Moral Ambiguity in Antagonists

One of the first things you read in any book on writing, aside from the fact that adverbs are the Devil’s handiwork, is that characters need to be three-dimensional. Our hero needs to have a few flaws in addition to his many sterling qualities; and our villain needs to have some traits aside from a penchant for sinisterly twirling his mustache and drowning kittens. I think when it comes to heroes, or at least protagonists, they need to be relatable above all else. If the hero is pure of heart, a gallant warrior, etc etc, that’s great — but if he cusses a blue streak when he stubs his toe, well then! He’s human! And I am much more interested in him as a character.

But villains seem to be a trickier business. To wit:

There are precious few at ease with moral ambiguities, so we act as though they don’t exist. (“Wonderful” – Stephen Schwartz)

We say that we want three-dimensional villains, and then we protest that the genocidal maniac was just brainwashed into committing genocide (cough Loki from the Avengers movie cough). We say that we want interesting bad guys and nuanced good guys, and then we claim that the brainwashed victim was actually the villain (cough Bucky Barnes cough). Show me an antagonist who laughs when he murders people and then has tea with his daughter, and I’ll show you a slew of people who say that he’s just misunderstood. Or alternately, show me a protagonist who does his best in a horrible situation to protect his family, and I’ll show you a crowd who howls for his head.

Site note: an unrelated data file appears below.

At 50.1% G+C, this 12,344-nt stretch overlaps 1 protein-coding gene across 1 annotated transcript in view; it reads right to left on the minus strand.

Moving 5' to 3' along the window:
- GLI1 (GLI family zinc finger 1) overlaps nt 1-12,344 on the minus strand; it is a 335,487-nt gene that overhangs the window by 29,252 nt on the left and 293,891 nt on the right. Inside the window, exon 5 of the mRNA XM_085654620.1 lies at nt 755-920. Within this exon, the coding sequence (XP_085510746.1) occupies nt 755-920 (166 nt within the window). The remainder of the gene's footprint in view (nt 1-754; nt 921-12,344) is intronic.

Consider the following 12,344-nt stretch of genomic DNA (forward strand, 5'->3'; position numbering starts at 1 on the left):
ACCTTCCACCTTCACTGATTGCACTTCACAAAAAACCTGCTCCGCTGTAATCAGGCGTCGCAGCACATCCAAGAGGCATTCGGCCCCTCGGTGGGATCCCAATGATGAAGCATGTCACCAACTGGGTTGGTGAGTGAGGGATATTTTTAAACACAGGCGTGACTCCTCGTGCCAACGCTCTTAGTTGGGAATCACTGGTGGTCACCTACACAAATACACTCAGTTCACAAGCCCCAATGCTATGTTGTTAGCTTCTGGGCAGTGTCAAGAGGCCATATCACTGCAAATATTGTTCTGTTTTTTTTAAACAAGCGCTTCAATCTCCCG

It’s black-and-white thinking. The same stuff that says “anyone who isn’t perfectly pure and good-hearted is an evil sonovasomethingorother and deserves to roast on a spit.” Sorry? Last time I checked, people were humans, and humans make mistakes. It’s kind of built into the programming.

And our main characters should be the same way — making mistakes, I mean. Big goof-ups that make the plot twist and tangle, little goof-ups that make you laugh, and goof-ups all in between. Which means that bad guys need the chance to occasionally do something good, too.

Yeah, it’ll make us as readers uncomfortable to think that such a bad person can care about family or a stamp collection or gardening. But it reminds us that bad people are people, just like us. And more importantly, that it doesn’t stop them from being bad.

Fiction doesn’t have to be haughty literary stuff in order to tell uncomfortable truths.

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